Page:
My studio is in major disarray from my years “away.” In the process of re-organizing it I’ve been discovering work that I did in the past. Today it’s these tiny books made of pockets. In these two small handmade books, each page is a pocket containing a tag. Each decorative tag has space for your writing.
On the left is a book made of maps of Columbia County, NY, and photos from Chatham, NY. There is a metal compass ornament on the front, and a tiny metal clocktower hangs near the top of the spine. Each pocket features different towns and villages in the County. Colorful glass beads decorate the cord that fastens the book shut. The book on the right has a floral motif, and is fastened with a ribbon and vintage button. The Columbia County book has twelve pockets and is 4.5″ X 3.25″ x .5″.The floral book has seven pockets and is 4.75 x 3.25 x .75″.
Two handmade books of pockets, and a handmade box.
A holiday craft and more sale is to be held on Sunday, December 7th, 11-4pm, at the Stumph home, 304 Bushnell Road in Chatham. A variety of talented artisans will display and sell their works at this event. Included in this event are Katharine Houk, Susan Swantek, Kathy Stumph, Lisa Noonan, and Sasha Langley.
I have been working on an Apothecary, Terrariums, and hand-made Ornaments. Here are some examples:
These items will be at the sale, in addition to many hand-mades from my studio, some half-price. There will be clothing, jewelry, and surprises. Plus goodies to eat! Please stop by!
Another small project was created for my granddaughters: A Fairy House. I gathered pine cones, dried rhododendron leaves, bark from downed birch branches, stones, and more. The doors are part of a wood napkin holder. I hand colored windows with alcohol inks. The house is illuminated indoors with tiny lights.
The Sanctuary Art Gallery in the Canaan Congregational Church welcomes the public to its opening and reception for the 13 artists exhibiting their works in the invitational show Frames of Reference, on Saturday, July 26, at 1 p.m. Admission is free, and light refreshments will be served.
Free and open to the public.
This Fairy House will be displayed on July 26th, but it may be there longer, depending on my granddaughters! Deirdre Malfatto’s professional photograph of the house will remain on display throughout the show. I do not yet know which photo Deidre has chosen for the show; I’m eager to see it! Please attend!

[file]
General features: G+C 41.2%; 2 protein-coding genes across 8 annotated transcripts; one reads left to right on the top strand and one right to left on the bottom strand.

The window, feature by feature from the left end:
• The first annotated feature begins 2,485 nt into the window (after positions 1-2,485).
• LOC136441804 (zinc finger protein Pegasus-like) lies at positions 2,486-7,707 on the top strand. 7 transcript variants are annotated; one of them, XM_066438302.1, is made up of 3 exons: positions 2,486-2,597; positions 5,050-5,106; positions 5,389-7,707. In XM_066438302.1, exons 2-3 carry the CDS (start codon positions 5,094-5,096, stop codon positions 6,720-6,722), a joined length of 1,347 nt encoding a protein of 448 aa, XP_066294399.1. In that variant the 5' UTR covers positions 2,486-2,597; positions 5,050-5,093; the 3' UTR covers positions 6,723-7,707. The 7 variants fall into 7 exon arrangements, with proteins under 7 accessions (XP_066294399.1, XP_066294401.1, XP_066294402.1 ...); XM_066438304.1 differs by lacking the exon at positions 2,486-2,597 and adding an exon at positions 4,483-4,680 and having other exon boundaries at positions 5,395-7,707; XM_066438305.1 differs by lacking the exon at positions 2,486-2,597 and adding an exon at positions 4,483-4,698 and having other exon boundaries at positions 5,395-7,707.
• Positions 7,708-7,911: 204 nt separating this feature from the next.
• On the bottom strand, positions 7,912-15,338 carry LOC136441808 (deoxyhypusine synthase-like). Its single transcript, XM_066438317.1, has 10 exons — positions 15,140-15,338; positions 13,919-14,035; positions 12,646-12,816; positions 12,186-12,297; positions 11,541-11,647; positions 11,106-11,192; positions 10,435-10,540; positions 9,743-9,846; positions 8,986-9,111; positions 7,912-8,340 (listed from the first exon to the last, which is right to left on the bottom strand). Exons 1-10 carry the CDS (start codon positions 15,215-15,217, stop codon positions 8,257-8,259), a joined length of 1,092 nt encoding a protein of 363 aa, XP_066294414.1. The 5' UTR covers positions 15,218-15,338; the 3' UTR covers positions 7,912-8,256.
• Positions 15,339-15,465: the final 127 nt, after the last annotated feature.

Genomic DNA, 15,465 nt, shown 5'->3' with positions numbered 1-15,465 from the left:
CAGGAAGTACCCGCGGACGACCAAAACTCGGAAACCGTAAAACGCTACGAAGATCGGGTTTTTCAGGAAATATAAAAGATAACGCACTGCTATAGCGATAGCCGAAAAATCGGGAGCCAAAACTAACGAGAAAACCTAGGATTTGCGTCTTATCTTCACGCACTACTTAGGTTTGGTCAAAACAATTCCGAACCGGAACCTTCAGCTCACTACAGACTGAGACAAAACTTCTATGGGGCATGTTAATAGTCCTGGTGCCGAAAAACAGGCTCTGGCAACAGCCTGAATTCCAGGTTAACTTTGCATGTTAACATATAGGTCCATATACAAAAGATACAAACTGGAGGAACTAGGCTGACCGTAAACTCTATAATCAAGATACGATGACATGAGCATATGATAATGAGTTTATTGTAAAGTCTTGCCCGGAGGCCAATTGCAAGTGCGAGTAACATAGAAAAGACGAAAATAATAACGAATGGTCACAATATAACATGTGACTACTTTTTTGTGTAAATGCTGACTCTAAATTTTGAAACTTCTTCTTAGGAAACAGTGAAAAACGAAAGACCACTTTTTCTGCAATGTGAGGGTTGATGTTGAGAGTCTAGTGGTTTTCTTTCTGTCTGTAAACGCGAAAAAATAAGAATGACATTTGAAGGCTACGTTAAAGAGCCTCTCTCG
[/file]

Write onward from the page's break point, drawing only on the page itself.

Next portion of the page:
For home handwork (as opposed to studio work) I created a cuff. The body and lining are made of silk scraps from a chasuble I made, the lace is vintage, and vintage shell buttons provide an adjustable closure. Thanks to Gunnell for the pieces of lace she shared with me.
Tucked in a corner at the Chatham Real Food Market Co-op you will find a small sampling of my woolen handwork. These items are made in those moments between working on the banner and taking care of my family and self.
An example is pictured below: a pair of fulled (felted) thick woolen mittens, lined with luscious, soft, purple lambswool from another sweater. The asymmetrical designs on the mittens are needle-felted. Now if we only had some snow…..
Over the holidays, I worked (as time allowed) on dolls for my granddaughters.
Much of the sewing was done by hand, which meant I could do it from bed. In addition to the clothing you see here, I created miniature sweaters for these two from re-purposed felted lambswool and cashmere sweaters.
The package is still on its way to them, a bit late.
A tree, leaves, spirals, fruit, human hands – this is a detail/close-up photo of a banner I’m working on for a church. After it’s been presented (November) I’ll be able to post a photo of the entire banner.
This has been in process since May. It makes my heart sing to work with colors I love and symbols that are important to me.
Made (from felted sweaters) in anticipation of a visit from granddaughters.
These rabbits were adapted from a design by Helen Philipps, in her book Simple Sewn Gifts. She used linen, cotton, embroidery floss and polyester stuffing; I used lambswool and cashmere felted sweaters, wool stuffing, needle-felted features, and I added tails (one per rabbit).
The girls discovered their dollies would fit in the rabbits’ straps: Voila! Bunny-carriers!